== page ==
In her mind’s eye, she saw all the kids running around, whooping, and chasing each other around the stands of beautiful oak and chestnut trees throughout the lawns. There were also trimmed laurel bushes in the fenced areas.

The yellow bus always stopped in front of the house. The old farmhouse they had lived in. She would come home from school in the afternoons, and her brother and sister would be waiting for her to get off the school bus. They would be jumping for joy that she was home and would yell for her to hurry up and get in the gate. 

Sister, Sister, come see what Mama made. Hurry, hurry, and then we can play in the fort we made.

Okay, I’m coming.

Her brother and sister ran to meet her as she stepped off the bus. 

A warm feeling came over her as she flashed in her mind how good it was to feel so loved by their excitement. She felt bad because she could go to school and they couldn’t. They wanted to be in school so bad. She remembered this was her life from when she was probably in first grade; she was probably six years old then. She would get off the bus, hug them, and then they all would run for the screened-in side porch. This was one of their favorite places to play. In the evening, the lights from inside made big brown moths slam against the screens, and this would scare them.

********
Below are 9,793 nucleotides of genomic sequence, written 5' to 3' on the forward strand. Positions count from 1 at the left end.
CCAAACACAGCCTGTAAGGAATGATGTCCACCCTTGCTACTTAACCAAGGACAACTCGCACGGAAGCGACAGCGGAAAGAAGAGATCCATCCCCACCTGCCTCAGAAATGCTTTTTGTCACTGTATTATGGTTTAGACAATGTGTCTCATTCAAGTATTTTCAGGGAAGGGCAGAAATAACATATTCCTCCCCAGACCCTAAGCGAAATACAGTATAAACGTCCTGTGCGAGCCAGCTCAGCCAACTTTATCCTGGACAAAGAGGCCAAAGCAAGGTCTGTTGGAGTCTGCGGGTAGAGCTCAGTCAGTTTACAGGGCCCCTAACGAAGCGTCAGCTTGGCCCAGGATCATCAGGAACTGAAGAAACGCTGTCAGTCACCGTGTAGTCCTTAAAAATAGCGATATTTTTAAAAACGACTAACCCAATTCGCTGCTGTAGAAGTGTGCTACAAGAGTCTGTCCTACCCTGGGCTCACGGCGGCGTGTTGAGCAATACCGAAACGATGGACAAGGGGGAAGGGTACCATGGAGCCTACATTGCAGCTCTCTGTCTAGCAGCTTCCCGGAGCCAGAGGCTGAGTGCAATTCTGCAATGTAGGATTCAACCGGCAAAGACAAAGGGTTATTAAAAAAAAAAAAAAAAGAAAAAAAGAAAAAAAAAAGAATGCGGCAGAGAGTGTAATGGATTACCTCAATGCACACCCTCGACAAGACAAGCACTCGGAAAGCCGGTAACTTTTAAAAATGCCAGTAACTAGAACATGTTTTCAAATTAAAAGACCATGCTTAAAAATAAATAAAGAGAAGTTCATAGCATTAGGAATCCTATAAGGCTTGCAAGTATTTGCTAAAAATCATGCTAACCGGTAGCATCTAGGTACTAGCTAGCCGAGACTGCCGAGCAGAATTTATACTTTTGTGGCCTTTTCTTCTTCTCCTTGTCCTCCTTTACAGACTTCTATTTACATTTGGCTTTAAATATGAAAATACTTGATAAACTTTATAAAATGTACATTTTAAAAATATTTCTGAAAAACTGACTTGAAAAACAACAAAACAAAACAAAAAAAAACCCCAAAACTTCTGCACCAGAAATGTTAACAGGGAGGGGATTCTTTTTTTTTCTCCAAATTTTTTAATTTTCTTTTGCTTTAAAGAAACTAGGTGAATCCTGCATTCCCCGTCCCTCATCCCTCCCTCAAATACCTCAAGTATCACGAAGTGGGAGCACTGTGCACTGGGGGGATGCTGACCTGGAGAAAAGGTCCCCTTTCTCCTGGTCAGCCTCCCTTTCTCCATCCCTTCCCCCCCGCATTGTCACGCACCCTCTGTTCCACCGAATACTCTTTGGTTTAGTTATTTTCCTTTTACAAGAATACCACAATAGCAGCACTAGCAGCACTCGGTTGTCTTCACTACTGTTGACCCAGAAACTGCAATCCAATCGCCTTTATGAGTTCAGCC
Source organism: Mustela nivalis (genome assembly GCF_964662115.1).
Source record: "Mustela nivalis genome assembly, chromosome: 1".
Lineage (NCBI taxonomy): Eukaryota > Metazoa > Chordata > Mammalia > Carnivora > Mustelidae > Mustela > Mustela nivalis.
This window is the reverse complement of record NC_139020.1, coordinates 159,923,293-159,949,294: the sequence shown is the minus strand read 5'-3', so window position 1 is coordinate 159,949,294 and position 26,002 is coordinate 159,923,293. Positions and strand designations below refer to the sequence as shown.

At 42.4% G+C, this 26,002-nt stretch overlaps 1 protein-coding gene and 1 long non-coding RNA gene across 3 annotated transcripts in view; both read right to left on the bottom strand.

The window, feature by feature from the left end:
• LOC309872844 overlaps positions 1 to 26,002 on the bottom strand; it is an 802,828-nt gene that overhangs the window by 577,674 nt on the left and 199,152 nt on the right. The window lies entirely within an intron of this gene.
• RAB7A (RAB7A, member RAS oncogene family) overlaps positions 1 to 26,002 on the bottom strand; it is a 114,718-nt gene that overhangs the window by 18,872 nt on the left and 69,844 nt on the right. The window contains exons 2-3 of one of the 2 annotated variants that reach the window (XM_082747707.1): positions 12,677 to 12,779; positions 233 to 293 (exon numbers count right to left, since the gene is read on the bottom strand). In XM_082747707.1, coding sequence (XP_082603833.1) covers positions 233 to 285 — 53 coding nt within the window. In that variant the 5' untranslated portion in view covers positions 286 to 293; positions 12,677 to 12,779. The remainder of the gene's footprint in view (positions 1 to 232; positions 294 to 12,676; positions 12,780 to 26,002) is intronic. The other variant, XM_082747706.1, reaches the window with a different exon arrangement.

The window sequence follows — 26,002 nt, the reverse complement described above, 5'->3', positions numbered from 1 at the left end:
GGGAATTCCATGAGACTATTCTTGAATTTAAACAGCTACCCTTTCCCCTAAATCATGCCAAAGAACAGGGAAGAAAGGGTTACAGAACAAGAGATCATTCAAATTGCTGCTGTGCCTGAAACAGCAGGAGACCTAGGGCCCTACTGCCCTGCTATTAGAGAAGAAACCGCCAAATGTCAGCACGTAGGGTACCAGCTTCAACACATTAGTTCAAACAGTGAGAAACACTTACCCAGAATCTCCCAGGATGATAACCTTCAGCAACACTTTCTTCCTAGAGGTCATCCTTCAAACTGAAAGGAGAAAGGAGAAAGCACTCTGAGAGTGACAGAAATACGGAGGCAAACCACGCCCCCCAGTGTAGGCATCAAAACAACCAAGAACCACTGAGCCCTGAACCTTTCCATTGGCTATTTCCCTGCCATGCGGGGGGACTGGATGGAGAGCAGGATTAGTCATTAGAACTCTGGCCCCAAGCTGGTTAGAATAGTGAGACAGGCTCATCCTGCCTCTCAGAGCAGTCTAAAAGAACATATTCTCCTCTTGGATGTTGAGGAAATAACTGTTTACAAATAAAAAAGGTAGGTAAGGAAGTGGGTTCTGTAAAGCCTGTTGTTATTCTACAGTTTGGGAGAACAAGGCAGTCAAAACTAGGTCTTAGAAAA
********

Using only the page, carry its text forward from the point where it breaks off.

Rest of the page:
Gina had parked her car down the street close to the lane that led to the nearest neighbor’s front gate. She didn’t want her sister to see her arriving, and she wanted the house to be surprised she was there. She only came to the house this time because she had given in when her sister had requested her to come help sort things out. 

She saw the old white barn standing behind the house to the left in front of a stand of forest. Not far from that there was the one-car garage. The only thing missing was the former wooden outhouse they had to use because the house was built so very long ago before there was inside plumbing. Her family had called this place home for many years. How she hated having to go outside at night and walk down the dark path to the outhouse. She was so frightened of having to take that walk in the evening. Gina remembered how her brother had to walk with her at night to and from the outhouse with a flashlight on the path, and he would tease her about her being so scared. She then thought about how he acted so mean and spooky trying to scare her by flashing the light on and off. In the total darkness, he would brush the flashlight or a stick through the bushes, and she would be terrified. She hated that walk at night.